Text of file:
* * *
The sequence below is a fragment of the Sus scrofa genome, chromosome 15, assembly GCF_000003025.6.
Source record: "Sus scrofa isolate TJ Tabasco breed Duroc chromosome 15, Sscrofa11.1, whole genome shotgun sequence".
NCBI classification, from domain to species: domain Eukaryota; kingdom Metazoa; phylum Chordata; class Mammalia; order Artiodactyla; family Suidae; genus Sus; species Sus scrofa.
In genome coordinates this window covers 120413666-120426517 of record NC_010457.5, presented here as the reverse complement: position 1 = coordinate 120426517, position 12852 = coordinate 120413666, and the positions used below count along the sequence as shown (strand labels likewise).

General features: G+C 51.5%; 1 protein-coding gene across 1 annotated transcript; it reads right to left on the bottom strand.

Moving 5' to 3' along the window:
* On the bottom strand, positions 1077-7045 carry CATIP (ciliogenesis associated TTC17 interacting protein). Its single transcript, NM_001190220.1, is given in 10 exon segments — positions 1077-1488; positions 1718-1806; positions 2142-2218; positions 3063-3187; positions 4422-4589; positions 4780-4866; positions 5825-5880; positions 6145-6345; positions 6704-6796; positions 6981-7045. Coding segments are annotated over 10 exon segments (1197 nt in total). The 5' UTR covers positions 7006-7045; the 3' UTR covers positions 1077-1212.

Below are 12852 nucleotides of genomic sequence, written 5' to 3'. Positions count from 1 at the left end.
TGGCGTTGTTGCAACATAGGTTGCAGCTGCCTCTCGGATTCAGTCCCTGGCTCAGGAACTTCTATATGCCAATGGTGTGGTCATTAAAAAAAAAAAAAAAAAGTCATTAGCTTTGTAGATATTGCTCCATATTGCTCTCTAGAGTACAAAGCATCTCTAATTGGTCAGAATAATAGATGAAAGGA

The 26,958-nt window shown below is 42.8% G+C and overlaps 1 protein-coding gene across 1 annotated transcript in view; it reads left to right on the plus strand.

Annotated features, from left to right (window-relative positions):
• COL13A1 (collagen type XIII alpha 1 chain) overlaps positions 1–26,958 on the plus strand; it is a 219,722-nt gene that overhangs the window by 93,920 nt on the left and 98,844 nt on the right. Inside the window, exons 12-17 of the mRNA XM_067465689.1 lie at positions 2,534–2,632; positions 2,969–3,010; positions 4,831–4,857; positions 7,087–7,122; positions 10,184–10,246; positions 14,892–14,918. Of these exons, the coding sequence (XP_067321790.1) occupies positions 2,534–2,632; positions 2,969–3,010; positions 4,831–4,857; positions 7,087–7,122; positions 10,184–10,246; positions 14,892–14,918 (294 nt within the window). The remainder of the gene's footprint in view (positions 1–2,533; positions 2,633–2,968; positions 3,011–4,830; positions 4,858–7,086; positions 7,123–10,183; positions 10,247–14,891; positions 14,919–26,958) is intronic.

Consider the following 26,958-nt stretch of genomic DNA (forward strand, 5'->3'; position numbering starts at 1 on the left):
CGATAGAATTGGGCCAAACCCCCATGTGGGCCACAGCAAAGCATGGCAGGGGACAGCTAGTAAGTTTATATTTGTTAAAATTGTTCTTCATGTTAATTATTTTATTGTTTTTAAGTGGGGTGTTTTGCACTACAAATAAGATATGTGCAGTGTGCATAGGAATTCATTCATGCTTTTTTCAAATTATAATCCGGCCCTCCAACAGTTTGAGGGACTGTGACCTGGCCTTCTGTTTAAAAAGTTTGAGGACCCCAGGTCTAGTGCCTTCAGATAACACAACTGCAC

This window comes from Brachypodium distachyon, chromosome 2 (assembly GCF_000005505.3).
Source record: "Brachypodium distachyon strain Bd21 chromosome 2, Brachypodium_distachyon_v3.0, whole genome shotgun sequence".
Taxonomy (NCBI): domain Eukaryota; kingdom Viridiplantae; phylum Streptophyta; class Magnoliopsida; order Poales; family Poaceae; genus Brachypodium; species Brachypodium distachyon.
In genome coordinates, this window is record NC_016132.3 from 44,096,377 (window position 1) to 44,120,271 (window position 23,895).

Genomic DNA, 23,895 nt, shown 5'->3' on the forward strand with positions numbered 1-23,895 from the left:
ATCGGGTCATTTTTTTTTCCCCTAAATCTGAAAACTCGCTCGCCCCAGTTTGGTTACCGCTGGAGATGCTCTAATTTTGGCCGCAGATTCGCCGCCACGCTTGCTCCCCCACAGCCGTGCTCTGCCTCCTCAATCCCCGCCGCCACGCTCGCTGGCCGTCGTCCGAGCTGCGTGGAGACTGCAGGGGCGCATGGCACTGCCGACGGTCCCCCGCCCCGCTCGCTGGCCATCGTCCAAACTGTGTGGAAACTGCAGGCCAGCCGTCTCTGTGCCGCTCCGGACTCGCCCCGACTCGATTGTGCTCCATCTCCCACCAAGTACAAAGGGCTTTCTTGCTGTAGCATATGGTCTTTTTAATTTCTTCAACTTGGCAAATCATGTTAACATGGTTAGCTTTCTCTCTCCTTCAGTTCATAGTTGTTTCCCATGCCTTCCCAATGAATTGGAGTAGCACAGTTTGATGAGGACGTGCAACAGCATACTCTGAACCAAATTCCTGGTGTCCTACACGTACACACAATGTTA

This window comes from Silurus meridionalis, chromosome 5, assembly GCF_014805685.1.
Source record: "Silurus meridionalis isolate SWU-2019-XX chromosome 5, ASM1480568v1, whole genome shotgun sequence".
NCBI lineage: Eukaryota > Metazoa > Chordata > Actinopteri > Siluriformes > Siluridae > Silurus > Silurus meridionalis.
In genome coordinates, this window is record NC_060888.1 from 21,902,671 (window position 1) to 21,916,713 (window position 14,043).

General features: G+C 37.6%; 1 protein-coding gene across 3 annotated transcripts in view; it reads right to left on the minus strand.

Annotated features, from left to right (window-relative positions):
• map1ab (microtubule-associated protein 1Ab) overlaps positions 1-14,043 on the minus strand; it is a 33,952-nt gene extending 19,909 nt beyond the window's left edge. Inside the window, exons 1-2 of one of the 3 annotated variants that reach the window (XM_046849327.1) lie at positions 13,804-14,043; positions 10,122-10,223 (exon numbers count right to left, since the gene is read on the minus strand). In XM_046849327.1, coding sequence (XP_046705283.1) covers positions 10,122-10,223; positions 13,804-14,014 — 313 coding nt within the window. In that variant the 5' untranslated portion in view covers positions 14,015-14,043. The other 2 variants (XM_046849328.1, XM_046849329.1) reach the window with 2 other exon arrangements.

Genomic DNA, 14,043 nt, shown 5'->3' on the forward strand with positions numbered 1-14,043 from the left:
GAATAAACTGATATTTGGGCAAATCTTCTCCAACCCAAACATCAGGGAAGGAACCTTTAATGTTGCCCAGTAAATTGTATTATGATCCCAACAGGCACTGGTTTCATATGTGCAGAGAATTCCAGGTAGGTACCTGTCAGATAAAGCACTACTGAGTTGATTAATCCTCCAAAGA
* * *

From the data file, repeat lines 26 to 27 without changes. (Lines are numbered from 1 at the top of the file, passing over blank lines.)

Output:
Annotated features, from left to right (window-relative positions):
• map1ab (microtubule-associated protein 1Ab) overlaps positions 1-14,043 on the minus strand; it is a 33,952-nt gene extending 19,909 nt beyond the window's left edge. Inside the window, exons 1-2 of one of the 3 annotated variants that reach the window (XM_046849327.1) lie at positions 13,804-14,043; positions 10,122-10,223 (exon numbers count right to left, since the gene is read on the minus strand). In XM_046849327.1, coding sequence (XP_046705283.1) covers positions 10,122-10,223; positions 13,804-14,014 — 313 coding nt within the window. In that variant the 5' untranslated portion in view covers positions 14,015-14,043. The other 2 variants (XM_046849328.1, XM_046849329.1) reach the window with 2 other exon arrangements.